Defense makes crucial stops on own goal line in fourth quarter

Sunday, October 26, 2008

Nick Stauffer made a whole bunch of stops Saturday afternoon, and the Southeast Missouri State defense made just enough stops when it mattered.

The Redhawks defense kept Tennessee State out of the end zone in the second half, and Southeast rallied for a 27-20 overtime victory against the team ranked No. 19 in three different Division I-AA polls before Saturday's game.

"It feels real good, man," said sophomore defensive back Bryan Blanfort, who broke up two passes in the overtime period and had an interception in the first half. "We've been playing hard all season, and we had lost all the close games. We're going to celebrate this tonight."

The Redhawks can celebrate because of a second half that included two interceptions, a missed field goal by TSU, a goal-line stand late in the game that limited the Tigers to a field goal and the overtime stop.

After yielding 280 yards in the first half while falling behind 17-3, Southeast made the plays in the second half, allowing 170 yards but just three points.

TSU, which came into the game as the last unbeaten in Ohio Valley Conference play, picked up 125 yards from OVC leading rusher Javarris Williams and 233 yards passing from Antonio Heffner, the conference's leading quarterback.

"We knew he was a pretty good athlete," Blanfort said of Heffner, "and we knew the running back was good, too, but we knew if we just played our game, we knew [Heffner] was going to make some plays, but if we made more plays, we were going to win the game."

Blanfort came up with six tackles -- in addition to his interception in the end zone -- and shared a sack with Josh Woods, a junior linebacker who had 10 tackles, including five of the unit's 14 tackles for losses.

But Stauffer, a senior linebacker who has been Southeast's leading tackler this season, made the most plays. He had 14 solo stops among his career-high 21 tackles.

"He comes to play every game," Blanfort said. "We just needed him to keep doing what he has been doing every game, and we were going to feed off him."

Stauffer provided a big spark for the offense as well as the defense late in the third quarter, picking off Heffner's pass down the middle and returning it 21 yards to Tennessee State's 37-yard line. That set up a five-play drive, which ended with an 8-yard touchdown pass from Houston Lillard to Walter Peoples for Southeast's first trip into the end zone.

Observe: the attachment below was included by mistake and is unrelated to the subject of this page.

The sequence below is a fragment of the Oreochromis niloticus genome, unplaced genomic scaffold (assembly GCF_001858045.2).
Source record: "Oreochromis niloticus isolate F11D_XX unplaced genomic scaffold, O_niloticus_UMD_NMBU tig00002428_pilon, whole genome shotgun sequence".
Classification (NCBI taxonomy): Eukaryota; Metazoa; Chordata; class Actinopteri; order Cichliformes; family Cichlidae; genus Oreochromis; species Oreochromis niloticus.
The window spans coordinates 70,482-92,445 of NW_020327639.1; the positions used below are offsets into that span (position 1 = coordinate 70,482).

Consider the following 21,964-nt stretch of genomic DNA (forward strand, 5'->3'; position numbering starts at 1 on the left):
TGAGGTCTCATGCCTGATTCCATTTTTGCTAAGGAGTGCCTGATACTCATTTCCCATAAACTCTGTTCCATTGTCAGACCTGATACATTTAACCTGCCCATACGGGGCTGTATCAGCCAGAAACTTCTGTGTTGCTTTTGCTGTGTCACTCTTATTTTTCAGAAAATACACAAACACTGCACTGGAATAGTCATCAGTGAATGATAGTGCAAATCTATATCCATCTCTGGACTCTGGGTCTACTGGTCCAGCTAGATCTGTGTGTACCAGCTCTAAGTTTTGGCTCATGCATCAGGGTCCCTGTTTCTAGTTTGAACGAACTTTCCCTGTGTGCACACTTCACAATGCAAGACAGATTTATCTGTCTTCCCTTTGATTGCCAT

"That felt great," Stauffer said of his first career interception. "I've wanted one of those for a while. I never got one in a game before, so I finally got one."

Freshman Philip Klaproth had his first career interception earlier in the third period on a pass that was deflected at the line of scrimmage. The pickoff ended a TSU drive that had reached Southeast's 31-yard line.

"I thought that was a crucial play in the ballgame," TSU coach James Webster Jr. said. "We were running the ball and then we threw the ball and had an interception. We just needed to keep pounding the ball."

TSU continued to move the ball in the fourth quarter, driving to Southeast's 25 before missing a field goal.

After Southeast tied the score 17-17 with 4:42 to play, TSU drove inside Southeast's 5-yard line, but three rushing attempts came up short. Heffner's run to the right side was stopped by Eddie Calvin, and Williams netted 1 yard on two carries with Nick Ketelsleger making the first stop and Klaproth teaming with Damian Smith on the second. TSU had to settle for a field goal for a 20-17 lead, leaving the door open for Southeast's field goal to tie as regulation ended.

"We got down to the goal line and we should've scored," Webster said. "We should've punched it in. We couldn't get it in and had to settle for a field goal."

After Southeast scored a touchdown on the first series of overtime, Smith set the tone for the TSU series by stuffing Heffner on a quarterback draw for a 3-yard loss.

"That was a tremendous play by him," Stauffer said. "That was a game-changer."

"We knew, because the quarterback's arm was kind of sore, we knew they didn't want to pass the ball, they wanted to pound it," Blanfort said. "We stopped them on that first down, and we knew all they could do was throw. We were just going to sit back, let them keep those short routes, and we were going to break on them."

Blanfort broke up a pass on second down, Heffner's third-down pass fell incomplete and the fourth-down pass was tipped away near the first-down marker by Blanfort, who was catching grief from his teammates for not making an interception.

"I should've had it," Blanfort said. "I just have to work on hands in practice."

"Those are still key breakups," Stauffer said.

Southeast won its first OVC game of the season and just its fourth in 16 league games under third-year coach Tony Samuel.

"This was amazing," Stauffer said. "It was a great game for us to start this. Now, we just have to keep the train rolling."

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